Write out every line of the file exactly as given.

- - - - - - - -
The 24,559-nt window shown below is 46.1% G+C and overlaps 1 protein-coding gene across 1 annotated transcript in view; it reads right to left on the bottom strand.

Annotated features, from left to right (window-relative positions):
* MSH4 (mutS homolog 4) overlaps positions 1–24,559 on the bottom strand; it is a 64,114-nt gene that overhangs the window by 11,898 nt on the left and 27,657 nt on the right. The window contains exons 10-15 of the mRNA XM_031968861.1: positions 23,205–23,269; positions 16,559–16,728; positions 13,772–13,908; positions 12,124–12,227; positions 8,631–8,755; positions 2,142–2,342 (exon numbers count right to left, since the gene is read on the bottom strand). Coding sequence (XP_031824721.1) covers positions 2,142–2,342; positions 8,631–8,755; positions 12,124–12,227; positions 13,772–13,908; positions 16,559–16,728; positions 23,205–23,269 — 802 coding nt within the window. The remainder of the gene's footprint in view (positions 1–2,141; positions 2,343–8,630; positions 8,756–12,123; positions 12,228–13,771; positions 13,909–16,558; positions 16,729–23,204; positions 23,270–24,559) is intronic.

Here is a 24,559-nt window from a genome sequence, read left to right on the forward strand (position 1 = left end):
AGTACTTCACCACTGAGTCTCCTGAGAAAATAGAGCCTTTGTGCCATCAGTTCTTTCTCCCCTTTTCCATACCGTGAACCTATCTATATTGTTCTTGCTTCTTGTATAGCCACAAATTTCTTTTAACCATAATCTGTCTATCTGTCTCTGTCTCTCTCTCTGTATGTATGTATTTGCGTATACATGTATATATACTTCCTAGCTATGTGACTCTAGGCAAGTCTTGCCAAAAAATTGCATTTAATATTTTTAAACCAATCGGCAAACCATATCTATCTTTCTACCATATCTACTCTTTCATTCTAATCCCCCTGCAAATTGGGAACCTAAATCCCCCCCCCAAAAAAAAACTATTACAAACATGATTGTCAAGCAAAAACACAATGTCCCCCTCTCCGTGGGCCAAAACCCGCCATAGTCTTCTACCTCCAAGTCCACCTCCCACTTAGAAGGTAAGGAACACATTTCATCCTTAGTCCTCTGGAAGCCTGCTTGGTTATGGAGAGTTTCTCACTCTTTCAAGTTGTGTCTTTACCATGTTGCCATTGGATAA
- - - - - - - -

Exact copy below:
The 24,559-nt window shown below is 46.1% G+C and overlaps 1 protein-coding gene across 1 annotated transcript in view; it reads right to left on the bottom strand.

Annotated features, from left to right (window-relative positions):
* MSH4 (mutS homolog 4) overlaps positions 1–24,559 on the bottom strand; it is a 64,114-nt gene that overhangs the window by 11,898 nt on the left and 27,657 nt on the right. The window contains exons 10-15 of the mRNA XM_031968861.1: positions 23,205–23,269; positions 16,559–16,728; positions 13,772–13,908; positions 12,124–12,227; positions 8,631–8,755; positions 2,142–2,342 (exon numbers count right to left, since the gene is read on the bottom strand). Coding sequence (XP_031824721.1) covers positions 2,142–2,342; positions 8,631–8,755; positions 12,124–12,227; positions 13,772–13,908; positions 16,559–16,728; positions 23,205–23,269 — 802 coding nt within the window. The remainder of the gene's footprint in view (positions 1–2,141; positions 2,343–8,630; positions 8,756–12,123; positions 12,228–13,771; positions 13,909–16,558; positions 16,729–23,204; positions 23,270–24,559) is intronic.

Here is a 24,559-nt window from a genome sequence, read left to right on the forward strand (position 1 = left end):
AGTACTTCACCACTGAGTCTCCTGAGAAAATAGAGCCTTTGTGCCATCAGTTCTTTCTCCCCTTTTCCATACCGTGAACCTATCTATATTGTTCTTGCTTCTTGTATAGCCACAAATTTCTTTTAACCATAATCTGTCTATCTGTCTCTGTCTCTCTCTCTGTATGTATGTATTTGCGTATACATGTATATATACTTCCTAGCTATGTGACTCTAGGCAAGTCTTGCCAAAAAATTGCATTTAATATTTTTAAACCAATCGGCAAACCATATCTATCTTTCTACCATATCTACTCTTTCATTCTAATCCCCCTGCAAATTGGGAACCTAAATCCCCCCCCCAAAAAAAAACTATTACAAACATGATTGTCAAGCAAAAACACAATGTCCCCCTCTCCGTGGGCCAAAACCCGCCATAGTCTTCTACCTCCAAGTCCACCTCCCACTTAGAAGGTAAGGAACACATTTCATCCTTAGTCCTCTGGAAGCCTGCTTGGTTATGGAGAGTTTCTCACTCTTTCAAGTTGTGTCTTTACCATGTTGCCATTGGATAA